Afghan security forces are now officially in charge of protecting their country from the insurgents whom the U.S.-led coalition of foreign troops has been fighting here for more than 11 years, President Hamid Karzai announced during a ceremony Tuesday, even as news broke that the Taliban were opening a long-discussed political office in Qatar, clearing a potential path to peace talks.
"This is the beginning of a new journey, so that our country, like every other country in the world, can rely on its own forces for security, manned by its own youth," Karzai said of the security handover. He was speaking during a ceremony at the sprawling new national defense university – an Afghan West Point – which is still under construction on the edge of Kabul on ground that first had to be cleared of mines. Joining him was NATO Secretary General Anders Fogh Rasmussen.
"As your forces step forward across the country, the main effort of our forces is shifting from combat to support," Rasmussen said. "We will continue to help Afghan troops in operations if needed, but we will no longer plan, execute or lead those operations. And by the end of 2014, our combat mission will be completed. At that time, Afghanistan will be fully secured by Afghans."
NATO would continue to support Afghanistan after next year with a new training, advising and assistance mission, he said.
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Afterward, Karzai said he hoped the Taliban’s new office would indeed lead to peace talks. Afghanistan would send negotiators to Qatar without preconditions, he said. Still, Karzai expects that any talks begun there would quickly move onto Afghan soil, would be conducted in such a way that they end the violence in Afghanistan and wouldn’t be used by any other country to push its own interests.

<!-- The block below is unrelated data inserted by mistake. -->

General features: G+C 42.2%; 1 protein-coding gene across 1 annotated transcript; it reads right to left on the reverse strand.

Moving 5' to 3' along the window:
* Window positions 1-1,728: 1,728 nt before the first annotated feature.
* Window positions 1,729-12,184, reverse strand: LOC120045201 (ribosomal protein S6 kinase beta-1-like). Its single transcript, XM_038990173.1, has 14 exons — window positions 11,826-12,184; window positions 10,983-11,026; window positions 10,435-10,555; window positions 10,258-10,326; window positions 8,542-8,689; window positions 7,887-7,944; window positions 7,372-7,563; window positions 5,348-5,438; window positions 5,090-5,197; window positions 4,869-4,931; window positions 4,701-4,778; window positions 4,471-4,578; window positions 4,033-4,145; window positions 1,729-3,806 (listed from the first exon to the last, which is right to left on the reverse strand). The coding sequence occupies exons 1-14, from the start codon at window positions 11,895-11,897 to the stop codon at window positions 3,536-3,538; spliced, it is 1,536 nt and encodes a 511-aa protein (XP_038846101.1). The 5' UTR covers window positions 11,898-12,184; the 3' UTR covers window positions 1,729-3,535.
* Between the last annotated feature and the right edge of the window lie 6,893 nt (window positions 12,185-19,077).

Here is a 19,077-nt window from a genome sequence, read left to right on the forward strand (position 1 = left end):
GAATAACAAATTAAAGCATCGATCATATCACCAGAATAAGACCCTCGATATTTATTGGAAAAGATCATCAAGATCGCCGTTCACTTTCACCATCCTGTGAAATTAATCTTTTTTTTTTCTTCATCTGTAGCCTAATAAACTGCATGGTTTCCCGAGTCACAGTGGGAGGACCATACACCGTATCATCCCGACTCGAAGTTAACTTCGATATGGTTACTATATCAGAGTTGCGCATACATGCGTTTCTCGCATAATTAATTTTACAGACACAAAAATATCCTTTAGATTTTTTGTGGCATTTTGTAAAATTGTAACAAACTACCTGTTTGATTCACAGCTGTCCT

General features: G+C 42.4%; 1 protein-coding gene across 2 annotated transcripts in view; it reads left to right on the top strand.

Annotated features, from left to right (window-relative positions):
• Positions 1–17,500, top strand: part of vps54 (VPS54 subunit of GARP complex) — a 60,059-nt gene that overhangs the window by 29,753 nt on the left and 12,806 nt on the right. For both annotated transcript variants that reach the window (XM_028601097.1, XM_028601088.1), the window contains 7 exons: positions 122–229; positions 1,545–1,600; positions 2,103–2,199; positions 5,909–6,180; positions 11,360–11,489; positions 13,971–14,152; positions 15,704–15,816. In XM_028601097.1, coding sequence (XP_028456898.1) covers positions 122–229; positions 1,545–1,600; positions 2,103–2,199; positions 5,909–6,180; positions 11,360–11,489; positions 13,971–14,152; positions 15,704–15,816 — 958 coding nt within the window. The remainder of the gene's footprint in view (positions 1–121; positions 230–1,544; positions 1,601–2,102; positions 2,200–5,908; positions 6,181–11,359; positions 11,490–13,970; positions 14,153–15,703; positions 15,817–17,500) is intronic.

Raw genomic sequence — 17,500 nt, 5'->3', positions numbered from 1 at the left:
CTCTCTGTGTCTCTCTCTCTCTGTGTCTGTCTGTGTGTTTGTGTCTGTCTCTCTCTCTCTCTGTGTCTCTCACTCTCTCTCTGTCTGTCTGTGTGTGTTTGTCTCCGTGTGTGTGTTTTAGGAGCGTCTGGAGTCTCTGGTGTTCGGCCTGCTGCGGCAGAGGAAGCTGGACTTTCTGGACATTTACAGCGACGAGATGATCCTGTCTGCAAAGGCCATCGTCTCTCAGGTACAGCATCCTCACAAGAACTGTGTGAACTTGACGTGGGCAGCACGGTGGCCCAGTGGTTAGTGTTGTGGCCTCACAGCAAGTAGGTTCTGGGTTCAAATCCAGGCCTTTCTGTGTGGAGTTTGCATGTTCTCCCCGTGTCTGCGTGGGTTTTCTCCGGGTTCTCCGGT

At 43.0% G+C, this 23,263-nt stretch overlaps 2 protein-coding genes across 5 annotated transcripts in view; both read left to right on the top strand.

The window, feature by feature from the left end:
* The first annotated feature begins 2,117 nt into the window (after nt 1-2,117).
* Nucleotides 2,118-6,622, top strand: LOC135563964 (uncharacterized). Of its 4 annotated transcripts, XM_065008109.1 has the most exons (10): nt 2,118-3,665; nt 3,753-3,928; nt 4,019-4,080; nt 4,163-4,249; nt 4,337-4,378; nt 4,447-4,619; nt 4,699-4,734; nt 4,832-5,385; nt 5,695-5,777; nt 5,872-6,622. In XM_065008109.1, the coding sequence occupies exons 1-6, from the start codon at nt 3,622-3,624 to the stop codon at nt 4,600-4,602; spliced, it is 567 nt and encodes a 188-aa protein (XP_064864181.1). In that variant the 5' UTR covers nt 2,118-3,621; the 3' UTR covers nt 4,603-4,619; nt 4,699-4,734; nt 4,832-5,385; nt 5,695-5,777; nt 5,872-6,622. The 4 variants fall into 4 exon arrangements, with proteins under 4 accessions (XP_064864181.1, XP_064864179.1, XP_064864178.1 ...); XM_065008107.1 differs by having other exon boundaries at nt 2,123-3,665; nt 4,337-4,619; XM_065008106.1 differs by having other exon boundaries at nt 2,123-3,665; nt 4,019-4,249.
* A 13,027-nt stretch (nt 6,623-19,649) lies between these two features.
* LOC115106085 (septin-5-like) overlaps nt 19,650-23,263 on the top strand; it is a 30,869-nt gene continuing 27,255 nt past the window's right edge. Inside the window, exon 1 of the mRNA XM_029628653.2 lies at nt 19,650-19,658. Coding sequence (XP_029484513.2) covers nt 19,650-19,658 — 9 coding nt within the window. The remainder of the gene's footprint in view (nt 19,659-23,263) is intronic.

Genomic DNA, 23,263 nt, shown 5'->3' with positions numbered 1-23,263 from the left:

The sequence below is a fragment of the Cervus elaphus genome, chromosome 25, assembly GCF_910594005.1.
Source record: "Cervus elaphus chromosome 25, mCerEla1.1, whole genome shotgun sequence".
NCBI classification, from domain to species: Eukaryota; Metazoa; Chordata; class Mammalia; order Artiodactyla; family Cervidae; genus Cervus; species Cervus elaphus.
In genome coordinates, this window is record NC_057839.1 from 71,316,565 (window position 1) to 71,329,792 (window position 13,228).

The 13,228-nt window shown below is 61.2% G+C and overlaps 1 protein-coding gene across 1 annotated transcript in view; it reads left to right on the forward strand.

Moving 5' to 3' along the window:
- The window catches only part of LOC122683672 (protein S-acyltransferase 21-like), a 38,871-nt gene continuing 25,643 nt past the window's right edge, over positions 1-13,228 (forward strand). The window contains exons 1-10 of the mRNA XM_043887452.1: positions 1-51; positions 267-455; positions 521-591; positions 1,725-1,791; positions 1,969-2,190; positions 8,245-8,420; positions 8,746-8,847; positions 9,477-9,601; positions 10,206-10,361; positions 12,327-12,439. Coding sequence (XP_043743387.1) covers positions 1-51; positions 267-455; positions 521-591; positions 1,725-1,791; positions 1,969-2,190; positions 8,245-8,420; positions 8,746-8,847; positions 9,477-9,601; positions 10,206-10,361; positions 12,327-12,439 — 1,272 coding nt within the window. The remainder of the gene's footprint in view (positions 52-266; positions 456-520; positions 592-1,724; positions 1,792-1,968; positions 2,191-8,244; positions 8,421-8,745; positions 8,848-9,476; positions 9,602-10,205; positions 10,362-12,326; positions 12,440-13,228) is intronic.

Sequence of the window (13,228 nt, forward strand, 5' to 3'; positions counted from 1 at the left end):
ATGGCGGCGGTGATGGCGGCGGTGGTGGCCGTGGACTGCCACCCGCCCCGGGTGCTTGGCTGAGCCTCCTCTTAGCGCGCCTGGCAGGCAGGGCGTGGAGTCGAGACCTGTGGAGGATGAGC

The concerns of the United States and Pakistan should be considered, he said, but Afghanistan’s needs would come first.
The security transition announced Tuesday is a major milestone in the lengthy war, but it has sharply different meanings for the Afghan troops, the foreigners, the insurgents and the civilians.
The role of American and other NATO troops in the war now will be to provide the Afghan security forces with support such as training, close air support and casualty evacuation by air. That will keep some combat troops here until the end of 2014, on call if the Afghans need them.
The number of foreign troops, though, will continue to drop, with the 66,000 U.S. forces here expected to be halved by December.
A smaller contingent of troops is expected to remain after next year solely for training and support pending an agreement between foreign forces and the Afghan government.
"Last week, I was responsible for security here in Afghanistan, and today as a result of that ceremony, the responsibility is with the MOD and the MOI on behalf of President Karzai, and that is a significant change from yesterday to today," said Gen. Joseph F. Dunford Jr., the commander of U.S. and NATO forces in Afghanistan, referring to the Afghan Ministries of Defense and Interior, which control the national army and police forces.
For American troops, the war is now officially something most will experience mainly from inside massive bases, shielded from the fighting.